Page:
A Golden Age for Readers

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By Kathy Crowley

The other day while I was talking with one of my children’s teachers, she lamented the modern day explosion of distractions. TV, video games, ipods and iPhones, social networking. There are many forces drawing children away what the rest of us think they should be doing. Such as…? Well, let’s just cut to the chase and say: “They could be reading.”

I’m happy to be living in this time, though. This is principally due to my very deep appreciation of indoor plumbing, but I also happen to think it’s a great age in which to be a reader.  A recent reminder inspired me to write this post. I participated in a Facebook meme a few days ago, the point of which was to share the titles of ten books that had stayed with us over the years, even over a lifetime. I loved reading everyone’s posts and responses. It was more interesting, of course, when the list belonged to a friend, but I read the lists of people I didn’t know almost as eagerly.  Somehow, strangers aren’t strangers anymore when you love the same books. (I can’t find a term for this kind of bonding but I think if we throw a few German words together Lesenliebe? Bucherverbundenheit? – it’ll get us there.)  I couldn’t help but think that living in the information age makes this experience a lot easier to come by.

Here are my arguments for why this is a golden age for readers:

1. A Room with a View or, So Many Places to Talk Books:

While Facebook may more generally occupy itself otherwise (sharing kitten and baby pictures, for example), there are lots of websites where it’s all literature, all the time. Bookriot, The Rumpus, Goodreads, The Millions, The New Yorker’s Page Turner (shamelessly stolen from us), HTMLGiant, Largehearted Boy…. I could go on. And on.  If you’ve read a book and you want to know what other people think about it, what the author had in mind when he/she wrote it , what music s/he was listening to, suggestions for similar books, suggestions for very different books, suggestions of books about apricots or sword-fighting or hairdressing or…. Not only is it all there, way more of it is there than you’d ever need.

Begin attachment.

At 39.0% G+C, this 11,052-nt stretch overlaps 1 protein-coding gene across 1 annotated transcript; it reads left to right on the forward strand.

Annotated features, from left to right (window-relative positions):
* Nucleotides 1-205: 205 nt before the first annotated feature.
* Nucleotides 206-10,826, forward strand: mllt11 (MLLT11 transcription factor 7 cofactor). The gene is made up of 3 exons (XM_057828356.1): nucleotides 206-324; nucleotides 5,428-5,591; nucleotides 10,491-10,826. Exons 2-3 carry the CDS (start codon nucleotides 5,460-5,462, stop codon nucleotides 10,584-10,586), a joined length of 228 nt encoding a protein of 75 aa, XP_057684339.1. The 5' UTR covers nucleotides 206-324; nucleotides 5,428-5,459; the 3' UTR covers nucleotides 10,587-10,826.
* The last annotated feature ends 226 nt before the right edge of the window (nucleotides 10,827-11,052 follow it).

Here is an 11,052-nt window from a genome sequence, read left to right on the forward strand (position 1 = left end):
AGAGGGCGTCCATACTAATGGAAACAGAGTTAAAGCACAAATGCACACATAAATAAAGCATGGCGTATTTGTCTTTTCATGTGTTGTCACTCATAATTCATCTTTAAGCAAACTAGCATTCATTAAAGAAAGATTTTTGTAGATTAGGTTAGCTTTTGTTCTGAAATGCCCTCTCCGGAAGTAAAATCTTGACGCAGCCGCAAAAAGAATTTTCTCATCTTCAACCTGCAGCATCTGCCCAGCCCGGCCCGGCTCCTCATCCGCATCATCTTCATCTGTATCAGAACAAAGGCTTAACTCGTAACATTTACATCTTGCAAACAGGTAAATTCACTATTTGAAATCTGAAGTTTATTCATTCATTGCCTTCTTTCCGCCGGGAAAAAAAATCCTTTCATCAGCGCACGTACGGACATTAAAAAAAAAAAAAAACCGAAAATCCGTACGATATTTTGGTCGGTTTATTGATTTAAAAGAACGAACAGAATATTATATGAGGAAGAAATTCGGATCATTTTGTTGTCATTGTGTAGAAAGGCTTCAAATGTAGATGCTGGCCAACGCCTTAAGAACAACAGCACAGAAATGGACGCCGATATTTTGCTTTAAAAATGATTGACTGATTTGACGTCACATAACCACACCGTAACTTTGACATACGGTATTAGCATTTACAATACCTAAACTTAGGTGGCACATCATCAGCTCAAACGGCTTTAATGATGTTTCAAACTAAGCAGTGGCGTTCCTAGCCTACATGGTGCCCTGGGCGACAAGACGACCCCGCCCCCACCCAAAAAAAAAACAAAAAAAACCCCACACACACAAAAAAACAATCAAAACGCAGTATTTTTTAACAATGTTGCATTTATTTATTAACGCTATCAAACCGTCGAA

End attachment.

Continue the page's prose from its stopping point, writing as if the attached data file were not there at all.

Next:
2. The Shipping News or, Books Magically Appear in Your Hands:

How about accessibility to reading material?  In addition to our longtime go-to resources – library and bookstore shelves – we’ve got magical new ways to get our hands on a good book. Whatever your feeling about e-readers, it’s an incredible thing that the entire text of a book can be delivered into your hands in less than a minute. And that’s even without drones. Ebooks may not be an option for everyone, but they are for more and more people.  (I’m writing this post from the public library in Watertown Massachusetts, where patrons can borrow ereaders and ebooks – and the librarian tells me the demand is huge.)  Another point of accessibility allowed by ebooks: because the font can be modified, many more books are available to readers who need large print.

3. On the Road or, Enjoy Your Drive to Schenectady:

Audiobooks are an earlier and lower tech creation, but what a pleasure, to know that while you’re driving to Cranston or Pittsburgh or Duluth you can…. read a book. And where this once involved cassettes and skinny brown tape that got tangled somewhere inside the dashboard, we now only have to worry about cds getting stuck in the player or forgetting to synch our ipods. Suddenly, the miles fly by. (Raise your hand if you’ve missed an exit because you were listening to a really good audiobook.)

4. Persuasion or, Tell that Author How You Really Feel:

Social media allows readers to connect directly with authors. Authors may sometimes find this to be a mixed blessing, but on the whole, it’s a tremendous opportunity for both. For readers, it’s the chance to respond to the creator of this other world they’ve experienced and loved — or hated. For a writer, few things are more gratifying than knowing s/he has moved a reader.

5. The Good Earth or, World Literacy Rates continue to rise:

Illiteracy remains one of the biggest problems facing the global community.  There are almost 900 million people in the world who can’t read, 2/3rds of them female.  As a percentage, however, literacy is on the rise. Global literacy was approximately 56% in 1950, 63% in 1970, 75% in 1990 and 84% in 2011 (all data from UNESCO). There are more readers on the planet than ever before.

We can argue about whether or not gold is the appropriate element to award this particular age (silicon? aluminum?). We can moan about the consolidation of publishing houses, worry about the future of independent bookstores and wonder if our grandchildren will love the feel of a cloth-bound book the way that we all do… But still — these are fortunate times for people who like to read.

12 comments

    • Kathy Crowley
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